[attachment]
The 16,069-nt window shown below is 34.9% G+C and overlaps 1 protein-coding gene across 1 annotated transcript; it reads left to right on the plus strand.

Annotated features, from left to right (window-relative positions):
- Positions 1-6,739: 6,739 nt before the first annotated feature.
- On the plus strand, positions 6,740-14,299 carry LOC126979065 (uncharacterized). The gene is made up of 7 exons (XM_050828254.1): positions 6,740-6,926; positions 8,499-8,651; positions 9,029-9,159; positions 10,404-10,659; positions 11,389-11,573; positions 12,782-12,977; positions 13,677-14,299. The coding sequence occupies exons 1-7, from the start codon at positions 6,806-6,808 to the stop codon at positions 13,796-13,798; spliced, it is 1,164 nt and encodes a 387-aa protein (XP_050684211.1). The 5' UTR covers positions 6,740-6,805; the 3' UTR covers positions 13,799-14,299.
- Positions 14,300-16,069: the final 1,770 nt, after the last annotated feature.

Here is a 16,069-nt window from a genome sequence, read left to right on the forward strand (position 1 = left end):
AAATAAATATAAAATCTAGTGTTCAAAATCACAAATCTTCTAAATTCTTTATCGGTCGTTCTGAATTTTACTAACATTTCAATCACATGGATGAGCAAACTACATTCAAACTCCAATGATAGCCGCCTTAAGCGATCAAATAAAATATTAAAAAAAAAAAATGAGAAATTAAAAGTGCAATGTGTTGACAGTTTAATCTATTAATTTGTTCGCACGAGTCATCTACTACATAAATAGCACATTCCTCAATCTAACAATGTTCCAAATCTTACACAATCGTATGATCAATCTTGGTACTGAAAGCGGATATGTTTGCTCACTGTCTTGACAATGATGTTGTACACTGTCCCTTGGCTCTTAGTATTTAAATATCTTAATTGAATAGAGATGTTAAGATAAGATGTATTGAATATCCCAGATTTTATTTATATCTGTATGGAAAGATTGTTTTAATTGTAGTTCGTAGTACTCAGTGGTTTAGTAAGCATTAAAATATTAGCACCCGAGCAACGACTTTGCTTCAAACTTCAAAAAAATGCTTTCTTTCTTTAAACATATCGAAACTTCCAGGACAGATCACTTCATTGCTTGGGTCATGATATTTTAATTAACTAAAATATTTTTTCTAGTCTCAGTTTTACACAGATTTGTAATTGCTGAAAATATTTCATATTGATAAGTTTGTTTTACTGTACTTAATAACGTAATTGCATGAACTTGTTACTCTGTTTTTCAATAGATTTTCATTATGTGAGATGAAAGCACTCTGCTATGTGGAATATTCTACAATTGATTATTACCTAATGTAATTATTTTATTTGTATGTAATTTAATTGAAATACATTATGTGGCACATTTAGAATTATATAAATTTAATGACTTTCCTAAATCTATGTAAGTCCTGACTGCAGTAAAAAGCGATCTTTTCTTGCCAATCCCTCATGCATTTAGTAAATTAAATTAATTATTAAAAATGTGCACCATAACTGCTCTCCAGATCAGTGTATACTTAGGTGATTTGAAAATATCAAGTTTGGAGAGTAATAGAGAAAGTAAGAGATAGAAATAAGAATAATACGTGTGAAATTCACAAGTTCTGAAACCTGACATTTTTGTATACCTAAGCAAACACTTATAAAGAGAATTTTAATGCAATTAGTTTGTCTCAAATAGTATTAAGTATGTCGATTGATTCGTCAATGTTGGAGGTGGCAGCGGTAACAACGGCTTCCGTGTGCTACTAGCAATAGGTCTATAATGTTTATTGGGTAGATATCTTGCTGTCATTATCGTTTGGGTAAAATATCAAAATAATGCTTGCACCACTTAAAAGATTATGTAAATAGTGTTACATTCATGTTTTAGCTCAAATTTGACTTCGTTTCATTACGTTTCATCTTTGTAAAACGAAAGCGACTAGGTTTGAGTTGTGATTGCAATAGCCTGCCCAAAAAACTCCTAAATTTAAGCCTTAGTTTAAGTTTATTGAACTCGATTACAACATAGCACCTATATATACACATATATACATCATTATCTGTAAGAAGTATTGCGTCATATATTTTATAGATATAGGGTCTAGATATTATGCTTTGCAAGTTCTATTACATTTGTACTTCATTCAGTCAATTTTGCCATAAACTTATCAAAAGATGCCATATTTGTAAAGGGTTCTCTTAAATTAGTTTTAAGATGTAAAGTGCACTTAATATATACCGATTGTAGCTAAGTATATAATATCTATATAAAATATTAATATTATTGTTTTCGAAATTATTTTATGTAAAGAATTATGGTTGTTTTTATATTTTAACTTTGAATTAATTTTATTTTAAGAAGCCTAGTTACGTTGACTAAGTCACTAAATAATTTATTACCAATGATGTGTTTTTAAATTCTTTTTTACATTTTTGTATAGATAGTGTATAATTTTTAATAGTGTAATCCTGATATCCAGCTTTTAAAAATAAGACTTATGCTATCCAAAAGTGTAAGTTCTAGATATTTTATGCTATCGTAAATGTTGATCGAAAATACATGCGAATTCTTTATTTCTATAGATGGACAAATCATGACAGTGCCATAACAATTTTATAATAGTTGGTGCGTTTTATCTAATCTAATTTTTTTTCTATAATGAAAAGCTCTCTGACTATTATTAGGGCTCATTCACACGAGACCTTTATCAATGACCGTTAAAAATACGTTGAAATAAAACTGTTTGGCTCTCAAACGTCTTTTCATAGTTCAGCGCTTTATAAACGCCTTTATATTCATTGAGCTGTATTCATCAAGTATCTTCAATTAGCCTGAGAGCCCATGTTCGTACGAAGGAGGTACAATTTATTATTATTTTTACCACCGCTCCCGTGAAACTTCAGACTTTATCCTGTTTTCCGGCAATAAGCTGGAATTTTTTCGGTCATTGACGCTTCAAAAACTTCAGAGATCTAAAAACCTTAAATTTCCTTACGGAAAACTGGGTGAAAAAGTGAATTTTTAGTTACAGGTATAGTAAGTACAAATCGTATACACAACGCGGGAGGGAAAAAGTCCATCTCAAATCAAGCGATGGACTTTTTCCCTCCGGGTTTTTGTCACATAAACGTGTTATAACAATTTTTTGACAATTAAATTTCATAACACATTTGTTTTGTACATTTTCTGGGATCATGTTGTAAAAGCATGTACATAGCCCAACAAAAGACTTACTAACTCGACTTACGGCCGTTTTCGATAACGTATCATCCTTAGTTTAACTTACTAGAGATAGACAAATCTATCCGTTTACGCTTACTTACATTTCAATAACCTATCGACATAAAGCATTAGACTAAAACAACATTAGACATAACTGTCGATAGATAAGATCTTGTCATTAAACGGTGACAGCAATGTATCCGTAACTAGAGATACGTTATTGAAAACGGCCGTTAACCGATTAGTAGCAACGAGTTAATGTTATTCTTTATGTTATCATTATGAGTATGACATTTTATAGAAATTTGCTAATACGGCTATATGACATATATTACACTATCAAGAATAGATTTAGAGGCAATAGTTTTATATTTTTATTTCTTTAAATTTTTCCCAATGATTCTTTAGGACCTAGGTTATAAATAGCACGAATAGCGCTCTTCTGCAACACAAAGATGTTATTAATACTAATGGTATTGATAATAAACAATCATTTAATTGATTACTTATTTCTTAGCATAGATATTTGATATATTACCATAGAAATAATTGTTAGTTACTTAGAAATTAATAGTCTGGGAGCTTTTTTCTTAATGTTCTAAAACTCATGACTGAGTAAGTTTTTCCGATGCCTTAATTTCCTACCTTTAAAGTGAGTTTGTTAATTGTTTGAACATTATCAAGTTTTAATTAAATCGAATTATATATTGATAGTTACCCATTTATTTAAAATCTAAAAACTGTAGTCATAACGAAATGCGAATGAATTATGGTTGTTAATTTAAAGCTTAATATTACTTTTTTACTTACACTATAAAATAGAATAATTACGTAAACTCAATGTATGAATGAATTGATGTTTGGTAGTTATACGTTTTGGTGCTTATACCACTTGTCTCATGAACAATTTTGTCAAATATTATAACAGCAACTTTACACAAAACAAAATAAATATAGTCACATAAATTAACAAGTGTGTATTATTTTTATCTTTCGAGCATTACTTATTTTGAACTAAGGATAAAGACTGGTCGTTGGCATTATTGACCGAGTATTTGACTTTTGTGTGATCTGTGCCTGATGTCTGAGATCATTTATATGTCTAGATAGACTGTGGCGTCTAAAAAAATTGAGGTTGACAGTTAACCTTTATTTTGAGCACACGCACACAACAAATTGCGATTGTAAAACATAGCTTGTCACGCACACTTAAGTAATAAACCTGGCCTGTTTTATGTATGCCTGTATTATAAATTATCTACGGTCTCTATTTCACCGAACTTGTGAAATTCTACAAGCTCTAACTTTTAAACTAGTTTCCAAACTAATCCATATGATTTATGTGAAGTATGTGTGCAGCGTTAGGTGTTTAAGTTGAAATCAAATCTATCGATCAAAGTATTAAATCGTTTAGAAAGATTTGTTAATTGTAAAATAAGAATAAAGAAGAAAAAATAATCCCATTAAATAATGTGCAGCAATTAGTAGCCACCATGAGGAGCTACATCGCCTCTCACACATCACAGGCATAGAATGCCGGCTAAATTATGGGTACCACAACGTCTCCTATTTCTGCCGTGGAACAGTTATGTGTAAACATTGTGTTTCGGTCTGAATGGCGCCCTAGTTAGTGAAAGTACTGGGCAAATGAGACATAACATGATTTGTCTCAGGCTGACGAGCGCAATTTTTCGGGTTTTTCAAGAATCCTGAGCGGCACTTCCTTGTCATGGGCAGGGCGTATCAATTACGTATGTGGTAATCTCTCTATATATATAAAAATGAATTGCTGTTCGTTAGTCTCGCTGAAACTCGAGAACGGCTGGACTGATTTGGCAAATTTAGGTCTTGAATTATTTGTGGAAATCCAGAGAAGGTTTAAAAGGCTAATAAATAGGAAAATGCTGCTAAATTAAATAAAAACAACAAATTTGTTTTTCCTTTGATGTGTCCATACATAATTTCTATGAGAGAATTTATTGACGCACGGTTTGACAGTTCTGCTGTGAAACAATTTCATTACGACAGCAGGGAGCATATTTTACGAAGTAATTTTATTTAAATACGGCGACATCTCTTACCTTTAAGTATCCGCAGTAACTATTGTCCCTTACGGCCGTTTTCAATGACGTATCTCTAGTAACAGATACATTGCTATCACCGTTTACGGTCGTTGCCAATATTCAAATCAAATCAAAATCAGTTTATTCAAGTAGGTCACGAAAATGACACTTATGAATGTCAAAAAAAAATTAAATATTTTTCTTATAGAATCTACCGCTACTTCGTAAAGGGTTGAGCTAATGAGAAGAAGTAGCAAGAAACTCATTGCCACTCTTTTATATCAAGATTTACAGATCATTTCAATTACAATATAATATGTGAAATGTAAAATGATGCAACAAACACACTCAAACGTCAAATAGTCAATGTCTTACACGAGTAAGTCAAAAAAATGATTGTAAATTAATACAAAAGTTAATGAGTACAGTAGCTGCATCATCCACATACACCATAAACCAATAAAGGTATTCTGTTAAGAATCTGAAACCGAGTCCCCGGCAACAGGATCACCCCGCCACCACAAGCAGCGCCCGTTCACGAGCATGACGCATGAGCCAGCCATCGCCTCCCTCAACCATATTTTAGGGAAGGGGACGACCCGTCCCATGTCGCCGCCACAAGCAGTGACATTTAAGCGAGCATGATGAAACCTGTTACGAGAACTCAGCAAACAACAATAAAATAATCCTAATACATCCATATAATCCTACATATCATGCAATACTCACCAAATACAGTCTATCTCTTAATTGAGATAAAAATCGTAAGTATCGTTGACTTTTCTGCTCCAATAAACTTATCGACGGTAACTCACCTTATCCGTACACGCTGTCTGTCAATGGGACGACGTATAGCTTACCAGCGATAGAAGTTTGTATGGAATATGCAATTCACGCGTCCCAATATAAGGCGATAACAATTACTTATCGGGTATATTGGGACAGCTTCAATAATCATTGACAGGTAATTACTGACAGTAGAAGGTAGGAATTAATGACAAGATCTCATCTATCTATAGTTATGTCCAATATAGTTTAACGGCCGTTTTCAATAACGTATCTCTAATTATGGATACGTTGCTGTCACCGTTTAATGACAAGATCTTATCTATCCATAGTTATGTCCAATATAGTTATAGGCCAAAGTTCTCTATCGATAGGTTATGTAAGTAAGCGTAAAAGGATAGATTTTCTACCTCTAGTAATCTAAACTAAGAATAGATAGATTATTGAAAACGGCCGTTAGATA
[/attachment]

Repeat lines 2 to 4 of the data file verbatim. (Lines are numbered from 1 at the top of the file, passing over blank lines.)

Annotated features, from left to right (window-relative positions):
- Positions 1-6,739: 6,739 nt before the first annotated feature.
- On the plus strand, positions 6,740-14,299 carry LOC126979065 (uncharacterized). The gene is made up of 7 exons (XM_050828254.1): positions 6,740-6,926; positions 8,499-8,651; positions 9,029-9,159; positions 10,404-10,659; positions 11,389-11,573; positions 12,782-12,977; positions 13,677-14,299. The coding sequence occupies exons 1-7, from the start codon at positions 6,806-6,808 to the stop codon at positions 13,796-13,798; spliced, it is 1,164 nt and encodes a 387-aa protein (XP_050684211.1). The 5' UTR covers positions 6,740-6,805; the 3' UTR covers positions 13,799-14,299.